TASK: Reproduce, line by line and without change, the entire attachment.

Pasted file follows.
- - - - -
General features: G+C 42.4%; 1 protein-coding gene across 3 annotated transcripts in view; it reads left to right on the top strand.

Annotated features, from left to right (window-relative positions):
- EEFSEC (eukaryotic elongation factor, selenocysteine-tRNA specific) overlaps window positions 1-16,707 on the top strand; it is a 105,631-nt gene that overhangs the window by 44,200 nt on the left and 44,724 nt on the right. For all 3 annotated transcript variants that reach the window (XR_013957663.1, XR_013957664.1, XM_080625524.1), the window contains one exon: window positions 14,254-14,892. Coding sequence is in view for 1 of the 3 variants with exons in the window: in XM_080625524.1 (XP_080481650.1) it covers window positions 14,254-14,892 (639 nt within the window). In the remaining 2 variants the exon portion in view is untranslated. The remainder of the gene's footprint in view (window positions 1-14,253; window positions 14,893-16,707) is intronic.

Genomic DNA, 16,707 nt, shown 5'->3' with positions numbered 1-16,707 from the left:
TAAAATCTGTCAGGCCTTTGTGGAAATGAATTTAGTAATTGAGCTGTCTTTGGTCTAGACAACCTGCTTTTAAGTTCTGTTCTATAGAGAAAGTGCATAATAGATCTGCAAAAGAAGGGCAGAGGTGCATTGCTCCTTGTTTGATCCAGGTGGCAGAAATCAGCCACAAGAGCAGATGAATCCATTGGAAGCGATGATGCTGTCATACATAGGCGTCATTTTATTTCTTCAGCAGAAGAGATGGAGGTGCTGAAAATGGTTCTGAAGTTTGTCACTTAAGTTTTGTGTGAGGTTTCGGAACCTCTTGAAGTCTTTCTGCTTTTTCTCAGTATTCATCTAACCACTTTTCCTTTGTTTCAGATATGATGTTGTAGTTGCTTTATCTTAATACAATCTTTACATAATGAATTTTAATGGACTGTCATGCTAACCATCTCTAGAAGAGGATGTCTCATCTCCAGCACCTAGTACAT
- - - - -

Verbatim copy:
General features: G+C 42.4%; 1 protein-coding gene across 3 annotated transcripts in view; it reads left to right on the top strand.

Annotated features, from left to right (window-relative positions):
- EEFSEC (eukaryotic elongation factor, selenocysteine-tRNA specific) overlaps window positions 1-16,707 on the top strand; it is a 105,631-nt gene that overhangs the window by 44,200 nt on the left and 44,724 nt on the right. For all 3 annotated transcript variants that reach the window (XR_013957663.1, XR_013957664.1, XM_080625524.1), the window contains one exon: window positions 14,254-14,892. Coding sequence is in view for 1 of the 3 variants with exons in the window: in XM_080625524.1 (XP_080481650.1) it covers window positions 14,254-14,892 (639 nt within the window). In the remaining 2 variants the exon portion in view is untranslated. The remainder of the gene's footprint in view (window positions 1-14,253; window positions 14,893-16,707) is intronic.

Genomic DNA, 16,707 nt, shown 5'->3' with positions numbered 1-16,707 from the left:
TAAAATCTGTCAGGCCTTTGTGGAAATGAATTTAGTAATTGAGCTGTCTTTGGTCTAGACAACCTGCTTTTAAGTTCTGTTCTATAGAGAAAGTGCATAATAGATCTGCAAAAGAAGGGCAGAGGTGCATTGCTCCTTGTTTGATCCAGGTGGCAGAAATCAGCCACAAGAGCAGATGAATCCATTGGAAGCGATGATGCTGTCATACATAGGCGTCATTTTATTTCTTCAGCAGAAGAGATGGAGGTGCTGAAAATGGTTCTGAAGTTTGTCACTTAAGTTTTGTGTGAGGTTTCGGAACCTCTTGAAGTCTTTCTGCTTTTTCTCAGTATTCATCTAACCACTTTTCCTTTGTTTCAGATATGATGTTGTAGTTGCTTTATCTTAATACAATCTTTACATAATGAATTTTAATGGACTGTCATGCTAACCATCTCTAGAAGAGGATGTCTCATCTCCAGCACCTAGTACAT